PISCATAWAY, N.J. - Speaking at the Rutgers University commencement Sunday, President Obama condemned what he said was a disturbing anti-intellectual strain in contemporary politics and delivered a thinly disguised takedown of presumed Republican nominee Donald Trump.
"In politics and in life, ignorance is not a virtue," Obama told more than 50,000 people in Highpoint Solutions Stadium, home to the school's football program.
"It's not cool to not know what you're talking about. That's not 'keeping it real' or 'telling it like it is.' That's not challenging political correctness," Obama said, laughing. "That's just not knowing what you're talking about."
The president never mentioned Trump's name, but his target was clear. Repeatedly, Obama attacked disparaging comments about Muslims and immigrants and opposition to free-trade deals, all positions characteristic of the real estate developer's freewheeling campaign.
Obama's 44-minute speech, despite its barbs, was well-received, drawing cheers and laughter from the 10,500 graduates seated on the field, and from many of their guests in the stands, as well. Perhaps he felt comfortable mocking Trump and Republicans in front of a student body that he said "just might be America's most diverse." (Rutgers says 46.7 percent of its undergraduate and graduate students are members of minority groups.)
"It's so great to be able to see him speak today - I feel a special connection," said Michael Ganoot, the university's only graduate from Hawaii, President Obama's home state. Ganoot, 30, has often seen the first family vacationing near his home in Waipahu, on Oahu island. He is set to graduate from Rutgers Law School at Camden next week.
Obama did not let the students off the hook, telling them they have a responsibility to stick up for reason in public debate, to participate in politics, to vote even when they don't get the result they seek.
If they are frustrated by lack of progress on income inequality, Obama said, they bear some of the responsibility if they have not been involved in the process.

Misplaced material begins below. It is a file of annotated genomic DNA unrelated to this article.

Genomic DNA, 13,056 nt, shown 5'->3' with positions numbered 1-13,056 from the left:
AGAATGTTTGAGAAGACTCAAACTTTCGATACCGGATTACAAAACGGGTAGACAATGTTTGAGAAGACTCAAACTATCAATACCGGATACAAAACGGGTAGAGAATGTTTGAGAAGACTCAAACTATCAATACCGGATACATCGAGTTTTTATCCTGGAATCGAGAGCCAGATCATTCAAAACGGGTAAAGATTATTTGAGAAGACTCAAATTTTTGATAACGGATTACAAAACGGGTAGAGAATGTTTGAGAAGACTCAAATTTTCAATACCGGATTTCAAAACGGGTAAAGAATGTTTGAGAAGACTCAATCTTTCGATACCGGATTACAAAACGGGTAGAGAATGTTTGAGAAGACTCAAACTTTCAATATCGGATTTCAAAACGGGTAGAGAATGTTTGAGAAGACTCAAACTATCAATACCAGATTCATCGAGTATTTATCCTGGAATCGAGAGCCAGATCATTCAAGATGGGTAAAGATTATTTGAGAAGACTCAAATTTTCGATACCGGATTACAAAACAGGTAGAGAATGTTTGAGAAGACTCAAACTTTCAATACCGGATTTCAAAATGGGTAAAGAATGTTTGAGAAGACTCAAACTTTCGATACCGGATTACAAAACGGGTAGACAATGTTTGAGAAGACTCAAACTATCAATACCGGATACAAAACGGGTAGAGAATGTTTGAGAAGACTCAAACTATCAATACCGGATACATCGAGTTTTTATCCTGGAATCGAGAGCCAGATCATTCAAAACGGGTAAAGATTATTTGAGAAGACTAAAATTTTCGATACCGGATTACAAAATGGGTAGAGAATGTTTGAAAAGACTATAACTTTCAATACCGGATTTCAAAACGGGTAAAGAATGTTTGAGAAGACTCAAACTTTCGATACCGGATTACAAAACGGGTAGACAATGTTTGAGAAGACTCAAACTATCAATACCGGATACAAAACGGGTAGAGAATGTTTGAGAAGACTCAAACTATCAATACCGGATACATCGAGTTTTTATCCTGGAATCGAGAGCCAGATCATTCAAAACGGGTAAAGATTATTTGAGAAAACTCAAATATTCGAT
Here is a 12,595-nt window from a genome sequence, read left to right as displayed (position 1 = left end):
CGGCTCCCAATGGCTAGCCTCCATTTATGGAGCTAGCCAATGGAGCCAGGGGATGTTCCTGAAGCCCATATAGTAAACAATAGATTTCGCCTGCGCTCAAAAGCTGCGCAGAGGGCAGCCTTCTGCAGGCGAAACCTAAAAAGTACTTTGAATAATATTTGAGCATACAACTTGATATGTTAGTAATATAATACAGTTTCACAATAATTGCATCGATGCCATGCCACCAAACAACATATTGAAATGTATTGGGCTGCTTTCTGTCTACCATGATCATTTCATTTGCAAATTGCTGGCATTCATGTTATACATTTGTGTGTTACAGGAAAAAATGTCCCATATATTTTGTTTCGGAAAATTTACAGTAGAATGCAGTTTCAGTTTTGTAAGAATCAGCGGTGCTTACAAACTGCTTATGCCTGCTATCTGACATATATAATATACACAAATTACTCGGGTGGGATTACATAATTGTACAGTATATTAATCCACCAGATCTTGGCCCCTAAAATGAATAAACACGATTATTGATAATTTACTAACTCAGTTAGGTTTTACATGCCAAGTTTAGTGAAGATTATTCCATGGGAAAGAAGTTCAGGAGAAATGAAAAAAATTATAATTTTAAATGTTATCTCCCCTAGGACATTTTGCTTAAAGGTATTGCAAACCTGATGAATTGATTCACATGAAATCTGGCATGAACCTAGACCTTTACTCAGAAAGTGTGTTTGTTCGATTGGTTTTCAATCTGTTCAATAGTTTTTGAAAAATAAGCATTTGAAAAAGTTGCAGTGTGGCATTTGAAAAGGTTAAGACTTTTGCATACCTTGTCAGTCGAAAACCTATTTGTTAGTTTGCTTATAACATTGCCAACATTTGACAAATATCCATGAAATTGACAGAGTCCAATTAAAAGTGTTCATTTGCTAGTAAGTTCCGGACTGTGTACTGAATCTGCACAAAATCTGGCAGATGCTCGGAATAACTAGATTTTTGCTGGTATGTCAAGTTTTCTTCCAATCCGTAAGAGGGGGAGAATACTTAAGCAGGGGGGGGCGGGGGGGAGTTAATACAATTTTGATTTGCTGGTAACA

"The reason some of these things have not happened even though the majority of people have approved, it's really simple," Obama said. "It's because a huge chunk of Americans, especially young people, do not vote. Apathy has consequences."
Relaxed, calling himself "an old head," Obama was the first sitting president to speak at a Rutgers commencement, in the university's 250th year. He joked about a "grease truck" popular on campus for lunch, teased the students' generation for poor spelling and handwriting, and noted that his new honorary doctor of laws degree wouldn't stop his daughters from treating him as a parental ATM.
He told the graduates that they, as citizens, must bear some responsibility for learning and speaking up for the truth, and cautioned against reading or listening only to viewpoints with which they already agree.
"Ironically, the flood of information hasn't made us more discerning of the truth. It's just made us more confident of our ignorance," Obama said. When leaders are "not held accountable for repeating falsehoods and just making stuff up, while actual experts are dismissed as elitists, then we've got a problem," he said.
Obama took aim at Trump as the former reality TV star is wrapping up the GOP nomination and attempting to unite his party. In many ways, the campaign is a referendum on Obama's eight years in office, and the president seemed to want to try to weigh in, even as Hillary Clinton and Bernie Sanders continue to wrestle for the Democratic nomination to try to succeed him.
The pace of change on the planet is accelerating, he said, and the toughest challenges, such as climate change, cannot be solved in isolation.
"The world is more interconnected than ever, and building a wall won't change that," he said. "Building a wall won't build our economy or protect our country."
The flagship State University of New Jersey, Rutgers is the eighth-oldest school in the nation, founded as Queens College in 1766, a decade before the Declaration of Independence. Rutgers will mark its 250th anniversary in November.
Obama received an honorary doctor of laws degree, the second incumbent president to do so and first to accept it in person. President Franklin D. Roosevelt accepted his honorary sheepskin in a statement dictated by telephone during the 1933 commencement.
Gov. Christie, who ran unsuccessfully for the Republican presidential nomination before endorsing Trump, did not attend the commencement Sunday. But he had a good excuse: He was down the road watching his son, Andrew, play catcher for Princeton against Yale for the Ivy League baseball championship.
A potential political bonus: There was no chance of pictures of the governor with Obama. Images of Christie and Obama after Hurricane Sandy in 2012 haunted him during the GOP primaries.
Lt. Gov. Kim Guadagno represented the state government.